Edited by BethR

There is this difference between the growth of some human beings and that of others: in the one case it is a continuous dying, in the other a continuous resurrection. (George MacDonald, The Princess and Curdie)

Isn't narrative structure enough of an ideology for art? (Greg Wright)

Link to post
Share on other sites
  • 1 month later...
A few of my favorites that haven't been mentioned:

The Hitcher

Did you know that this movie is being remade (actually "updated," according to the studio behind the new version)? I just received one of the most disturbing, and, I would argue, tasteless press releases I've ever seen:

THE HITCHER SWEEPSTAKES OFFERS MOVIE FANS CHANCE OF A LIFETIME

Edited by Christian

"What matters are movies, not awards; experiences, not celebrations; the subjective power of individual critical points of view, not the declamatory compromises of consensus." - Richard Brody, "Godard's Surprise Win Is a Victory for Independent Cinema," The New Yorker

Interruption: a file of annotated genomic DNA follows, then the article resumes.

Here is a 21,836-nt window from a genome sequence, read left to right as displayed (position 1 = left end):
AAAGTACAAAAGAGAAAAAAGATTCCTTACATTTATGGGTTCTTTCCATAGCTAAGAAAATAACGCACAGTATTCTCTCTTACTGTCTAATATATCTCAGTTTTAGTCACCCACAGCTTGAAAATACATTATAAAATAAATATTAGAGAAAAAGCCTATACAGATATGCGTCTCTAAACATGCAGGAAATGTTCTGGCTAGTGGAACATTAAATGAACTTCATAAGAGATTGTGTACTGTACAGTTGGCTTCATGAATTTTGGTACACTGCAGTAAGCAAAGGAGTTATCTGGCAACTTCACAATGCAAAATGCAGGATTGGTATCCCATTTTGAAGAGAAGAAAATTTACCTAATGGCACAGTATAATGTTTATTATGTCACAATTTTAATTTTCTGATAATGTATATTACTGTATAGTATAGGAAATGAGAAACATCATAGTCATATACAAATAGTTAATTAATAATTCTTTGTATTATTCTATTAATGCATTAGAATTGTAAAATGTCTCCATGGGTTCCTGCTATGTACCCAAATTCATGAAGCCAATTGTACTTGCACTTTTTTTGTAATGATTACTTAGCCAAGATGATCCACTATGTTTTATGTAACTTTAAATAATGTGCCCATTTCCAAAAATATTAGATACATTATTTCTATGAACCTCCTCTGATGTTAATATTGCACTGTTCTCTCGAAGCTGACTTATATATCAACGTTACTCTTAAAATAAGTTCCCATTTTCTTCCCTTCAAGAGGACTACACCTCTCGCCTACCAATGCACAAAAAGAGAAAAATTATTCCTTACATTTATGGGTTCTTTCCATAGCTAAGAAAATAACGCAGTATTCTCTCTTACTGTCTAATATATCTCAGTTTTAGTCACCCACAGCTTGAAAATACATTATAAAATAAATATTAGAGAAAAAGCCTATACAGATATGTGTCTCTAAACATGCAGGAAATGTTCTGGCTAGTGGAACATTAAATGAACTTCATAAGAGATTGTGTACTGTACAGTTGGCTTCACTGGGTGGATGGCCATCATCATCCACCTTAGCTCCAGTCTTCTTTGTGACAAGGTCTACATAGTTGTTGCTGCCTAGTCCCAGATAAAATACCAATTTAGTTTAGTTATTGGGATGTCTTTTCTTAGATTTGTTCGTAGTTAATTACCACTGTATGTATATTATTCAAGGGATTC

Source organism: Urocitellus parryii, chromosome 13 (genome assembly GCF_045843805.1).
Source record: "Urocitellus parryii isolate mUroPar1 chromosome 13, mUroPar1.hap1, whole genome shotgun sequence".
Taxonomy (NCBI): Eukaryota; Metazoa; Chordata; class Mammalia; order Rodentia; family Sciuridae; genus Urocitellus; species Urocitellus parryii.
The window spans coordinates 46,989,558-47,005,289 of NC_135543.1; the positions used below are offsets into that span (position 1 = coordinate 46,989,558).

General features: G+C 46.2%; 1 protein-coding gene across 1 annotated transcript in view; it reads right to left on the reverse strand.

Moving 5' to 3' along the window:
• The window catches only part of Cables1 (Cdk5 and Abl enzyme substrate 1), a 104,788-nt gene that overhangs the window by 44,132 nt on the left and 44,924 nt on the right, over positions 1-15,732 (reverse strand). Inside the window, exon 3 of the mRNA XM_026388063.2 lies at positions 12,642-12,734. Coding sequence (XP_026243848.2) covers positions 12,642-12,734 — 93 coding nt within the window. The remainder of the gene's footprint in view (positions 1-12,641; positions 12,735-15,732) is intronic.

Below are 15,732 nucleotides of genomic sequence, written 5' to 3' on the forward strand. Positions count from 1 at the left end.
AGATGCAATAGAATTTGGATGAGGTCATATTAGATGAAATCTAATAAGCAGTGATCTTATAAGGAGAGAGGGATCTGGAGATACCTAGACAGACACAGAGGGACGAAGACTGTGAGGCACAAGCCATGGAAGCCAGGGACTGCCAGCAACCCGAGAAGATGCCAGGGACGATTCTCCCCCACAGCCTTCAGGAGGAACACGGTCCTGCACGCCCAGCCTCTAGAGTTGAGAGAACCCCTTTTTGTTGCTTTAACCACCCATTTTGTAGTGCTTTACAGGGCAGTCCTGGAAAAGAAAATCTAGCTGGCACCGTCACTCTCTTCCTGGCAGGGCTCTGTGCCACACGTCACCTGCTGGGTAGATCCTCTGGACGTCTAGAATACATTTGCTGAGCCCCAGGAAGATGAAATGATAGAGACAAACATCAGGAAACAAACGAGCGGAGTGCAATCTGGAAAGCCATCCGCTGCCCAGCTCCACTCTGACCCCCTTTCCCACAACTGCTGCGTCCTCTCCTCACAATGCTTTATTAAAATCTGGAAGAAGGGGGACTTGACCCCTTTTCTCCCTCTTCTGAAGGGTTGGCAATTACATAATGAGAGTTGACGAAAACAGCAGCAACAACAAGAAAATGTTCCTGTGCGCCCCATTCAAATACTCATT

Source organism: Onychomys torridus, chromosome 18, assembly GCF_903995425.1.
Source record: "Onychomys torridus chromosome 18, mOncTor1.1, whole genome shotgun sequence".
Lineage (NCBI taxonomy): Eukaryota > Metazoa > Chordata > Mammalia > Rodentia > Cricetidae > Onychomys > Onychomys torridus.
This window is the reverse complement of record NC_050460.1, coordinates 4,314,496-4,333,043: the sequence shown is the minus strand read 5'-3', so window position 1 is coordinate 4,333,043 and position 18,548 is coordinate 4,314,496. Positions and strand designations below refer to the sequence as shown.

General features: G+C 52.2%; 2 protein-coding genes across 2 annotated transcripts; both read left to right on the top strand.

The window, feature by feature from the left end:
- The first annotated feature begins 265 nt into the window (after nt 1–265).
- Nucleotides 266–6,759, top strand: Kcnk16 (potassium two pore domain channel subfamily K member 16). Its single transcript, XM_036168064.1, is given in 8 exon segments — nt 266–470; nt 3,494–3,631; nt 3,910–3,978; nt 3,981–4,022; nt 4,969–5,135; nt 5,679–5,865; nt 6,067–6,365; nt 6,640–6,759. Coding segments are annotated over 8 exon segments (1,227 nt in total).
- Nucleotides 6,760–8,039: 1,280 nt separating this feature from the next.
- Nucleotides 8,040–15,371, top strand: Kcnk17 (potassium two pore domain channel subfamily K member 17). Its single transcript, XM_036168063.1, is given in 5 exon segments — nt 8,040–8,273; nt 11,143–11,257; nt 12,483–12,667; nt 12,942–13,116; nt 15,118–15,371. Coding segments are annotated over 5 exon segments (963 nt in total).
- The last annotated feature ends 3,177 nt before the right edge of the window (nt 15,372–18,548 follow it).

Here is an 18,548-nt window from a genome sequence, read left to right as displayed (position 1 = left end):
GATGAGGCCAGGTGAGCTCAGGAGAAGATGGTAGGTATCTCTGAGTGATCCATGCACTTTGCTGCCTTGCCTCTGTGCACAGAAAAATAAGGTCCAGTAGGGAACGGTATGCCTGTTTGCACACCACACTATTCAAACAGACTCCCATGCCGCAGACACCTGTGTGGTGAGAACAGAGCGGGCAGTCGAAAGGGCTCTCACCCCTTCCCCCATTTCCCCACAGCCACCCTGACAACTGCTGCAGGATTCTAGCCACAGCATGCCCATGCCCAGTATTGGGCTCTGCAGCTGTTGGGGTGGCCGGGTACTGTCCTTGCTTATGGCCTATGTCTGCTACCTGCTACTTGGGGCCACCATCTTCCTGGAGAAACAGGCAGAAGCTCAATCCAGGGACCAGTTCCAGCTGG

Link to post
Share on other sites

Christian wrote:

: I just received one of the most disturbing, and, I would argue, tasteless press releases I've ever seen:

Disturbing? Tasteless? Is this another "litmus test"? Personally, I always enjoyed playing death scenes in school plays and whatnot, going all the way back to elementary school.

"Sympathy must precede belligerence. First I must understand the other, as it were, from the inside; then I can critique it from the outside. So many people skip right to the latter." -- Steven D. Greydanus
Now blogging at Patheos.com. I can also still be found at Facebook, Twitter and Flickr. See also my film journal.

Link to post
Share on other sites
Christian wrote:

: I just received one of the most disturbing, and, I would argue, tasteless press releases I've ever seen:

Disturbing? Tasteless? Is this another "litmus test"?

No fair. I admitted that I had thought of treating that other movie as a "litmus test," but caught myself and backed off before making any such assertion.

Personally, I liked the original Hitcher and saw it a few times back in high school. But I wonder now if I could stomach the ripping apart of arms, etc.

"What matters are movies, not awards; experiences, not celebrations; the subjective power of individual critical points of view, not the declamatory compromises of consensus." - Richard Brody, "Godard's Surprise Win Is a Victory for Independent Cinema," The New Yorker

Link to post
Share on other sites